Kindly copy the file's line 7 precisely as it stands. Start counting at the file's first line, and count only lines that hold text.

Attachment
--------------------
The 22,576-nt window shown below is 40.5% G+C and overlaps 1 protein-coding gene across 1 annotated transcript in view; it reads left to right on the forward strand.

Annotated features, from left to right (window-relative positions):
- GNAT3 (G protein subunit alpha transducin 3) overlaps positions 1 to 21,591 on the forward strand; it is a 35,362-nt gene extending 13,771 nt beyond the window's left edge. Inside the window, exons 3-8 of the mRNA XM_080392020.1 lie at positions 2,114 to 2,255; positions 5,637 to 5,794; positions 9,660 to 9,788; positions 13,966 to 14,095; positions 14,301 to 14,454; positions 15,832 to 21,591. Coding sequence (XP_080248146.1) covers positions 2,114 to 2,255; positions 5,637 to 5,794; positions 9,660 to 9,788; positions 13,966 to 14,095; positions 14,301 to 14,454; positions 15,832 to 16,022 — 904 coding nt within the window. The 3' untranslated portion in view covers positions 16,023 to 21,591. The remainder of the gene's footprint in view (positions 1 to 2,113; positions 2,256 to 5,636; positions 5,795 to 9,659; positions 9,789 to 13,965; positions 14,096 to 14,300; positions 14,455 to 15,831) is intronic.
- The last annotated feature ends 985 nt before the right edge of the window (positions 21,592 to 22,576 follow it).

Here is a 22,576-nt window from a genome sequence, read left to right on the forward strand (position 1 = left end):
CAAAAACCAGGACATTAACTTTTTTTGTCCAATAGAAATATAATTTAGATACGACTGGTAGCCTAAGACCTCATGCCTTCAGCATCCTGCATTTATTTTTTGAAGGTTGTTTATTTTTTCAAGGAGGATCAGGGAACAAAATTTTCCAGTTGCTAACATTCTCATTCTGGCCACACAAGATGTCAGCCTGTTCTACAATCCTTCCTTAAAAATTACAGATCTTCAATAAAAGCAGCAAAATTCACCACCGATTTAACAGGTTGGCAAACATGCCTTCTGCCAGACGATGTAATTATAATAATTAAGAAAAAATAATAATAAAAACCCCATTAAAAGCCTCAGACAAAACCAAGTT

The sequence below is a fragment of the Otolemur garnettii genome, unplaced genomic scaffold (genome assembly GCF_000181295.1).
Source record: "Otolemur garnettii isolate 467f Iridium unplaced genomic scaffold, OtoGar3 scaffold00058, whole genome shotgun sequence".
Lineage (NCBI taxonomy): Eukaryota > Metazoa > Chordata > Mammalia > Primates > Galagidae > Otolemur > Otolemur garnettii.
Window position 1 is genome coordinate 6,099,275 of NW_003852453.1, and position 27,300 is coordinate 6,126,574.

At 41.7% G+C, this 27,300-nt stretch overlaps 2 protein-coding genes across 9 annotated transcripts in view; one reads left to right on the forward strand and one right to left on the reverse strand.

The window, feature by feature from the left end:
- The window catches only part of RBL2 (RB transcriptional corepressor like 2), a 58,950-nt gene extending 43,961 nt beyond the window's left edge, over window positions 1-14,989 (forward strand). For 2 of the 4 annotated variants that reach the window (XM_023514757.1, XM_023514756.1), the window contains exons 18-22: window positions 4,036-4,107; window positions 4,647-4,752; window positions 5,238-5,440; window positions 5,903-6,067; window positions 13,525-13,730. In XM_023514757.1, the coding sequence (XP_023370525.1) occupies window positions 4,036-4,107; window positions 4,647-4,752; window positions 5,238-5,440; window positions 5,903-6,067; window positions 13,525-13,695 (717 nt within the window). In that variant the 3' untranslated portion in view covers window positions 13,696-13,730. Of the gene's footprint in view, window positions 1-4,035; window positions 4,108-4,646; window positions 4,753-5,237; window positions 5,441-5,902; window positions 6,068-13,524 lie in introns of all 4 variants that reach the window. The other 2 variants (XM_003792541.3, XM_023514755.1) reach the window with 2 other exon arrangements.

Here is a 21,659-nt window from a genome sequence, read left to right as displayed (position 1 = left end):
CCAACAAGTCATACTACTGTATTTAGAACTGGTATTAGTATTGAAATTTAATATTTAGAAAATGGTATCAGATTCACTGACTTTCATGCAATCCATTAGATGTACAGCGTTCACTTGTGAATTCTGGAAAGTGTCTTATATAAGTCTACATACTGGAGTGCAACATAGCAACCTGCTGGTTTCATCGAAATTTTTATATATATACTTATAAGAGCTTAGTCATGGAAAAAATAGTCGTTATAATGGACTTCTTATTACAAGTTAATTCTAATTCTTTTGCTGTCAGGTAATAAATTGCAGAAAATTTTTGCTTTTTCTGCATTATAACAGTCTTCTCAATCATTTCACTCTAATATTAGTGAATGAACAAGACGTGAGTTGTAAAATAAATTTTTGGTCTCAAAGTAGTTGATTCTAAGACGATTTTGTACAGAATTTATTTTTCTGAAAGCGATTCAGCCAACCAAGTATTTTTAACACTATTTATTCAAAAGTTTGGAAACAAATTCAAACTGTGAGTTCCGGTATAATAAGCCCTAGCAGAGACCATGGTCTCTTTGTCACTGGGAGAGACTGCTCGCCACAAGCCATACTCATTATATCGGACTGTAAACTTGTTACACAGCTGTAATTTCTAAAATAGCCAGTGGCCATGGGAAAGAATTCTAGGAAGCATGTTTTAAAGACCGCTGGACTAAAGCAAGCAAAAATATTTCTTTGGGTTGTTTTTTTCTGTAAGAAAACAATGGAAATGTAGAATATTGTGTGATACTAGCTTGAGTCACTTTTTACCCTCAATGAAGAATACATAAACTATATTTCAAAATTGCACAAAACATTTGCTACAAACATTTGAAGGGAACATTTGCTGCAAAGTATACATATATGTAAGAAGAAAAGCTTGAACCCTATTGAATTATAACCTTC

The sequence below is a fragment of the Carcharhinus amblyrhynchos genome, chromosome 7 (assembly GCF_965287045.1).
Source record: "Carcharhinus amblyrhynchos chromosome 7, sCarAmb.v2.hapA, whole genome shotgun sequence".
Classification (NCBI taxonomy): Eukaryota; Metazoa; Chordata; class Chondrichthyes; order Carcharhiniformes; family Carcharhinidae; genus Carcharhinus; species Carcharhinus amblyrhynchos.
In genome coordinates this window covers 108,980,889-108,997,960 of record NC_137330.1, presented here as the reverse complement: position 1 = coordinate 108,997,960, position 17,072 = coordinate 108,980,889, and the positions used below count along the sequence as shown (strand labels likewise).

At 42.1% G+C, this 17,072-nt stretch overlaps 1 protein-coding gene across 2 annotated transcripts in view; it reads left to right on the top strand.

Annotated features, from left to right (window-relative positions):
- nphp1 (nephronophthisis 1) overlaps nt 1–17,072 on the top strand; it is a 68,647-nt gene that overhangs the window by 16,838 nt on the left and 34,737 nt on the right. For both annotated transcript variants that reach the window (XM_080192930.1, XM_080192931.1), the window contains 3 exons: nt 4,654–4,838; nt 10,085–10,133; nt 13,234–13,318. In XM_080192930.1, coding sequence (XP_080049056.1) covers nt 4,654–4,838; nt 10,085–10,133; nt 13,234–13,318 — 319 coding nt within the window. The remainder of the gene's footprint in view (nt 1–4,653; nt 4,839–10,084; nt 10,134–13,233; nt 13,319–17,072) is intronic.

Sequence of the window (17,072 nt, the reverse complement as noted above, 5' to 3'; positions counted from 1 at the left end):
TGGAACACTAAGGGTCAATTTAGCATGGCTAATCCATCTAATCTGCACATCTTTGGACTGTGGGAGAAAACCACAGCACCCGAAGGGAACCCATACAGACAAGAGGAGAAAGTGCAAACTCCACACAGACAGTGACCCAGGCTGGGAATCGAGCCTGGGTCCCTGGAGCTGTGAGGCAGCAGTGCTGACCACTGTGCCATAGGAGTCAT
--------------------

The sequence below is a fragment of the Otolemur garnettii genome, unplaced genomic scaffold (genome assembly GCF_000181295.1).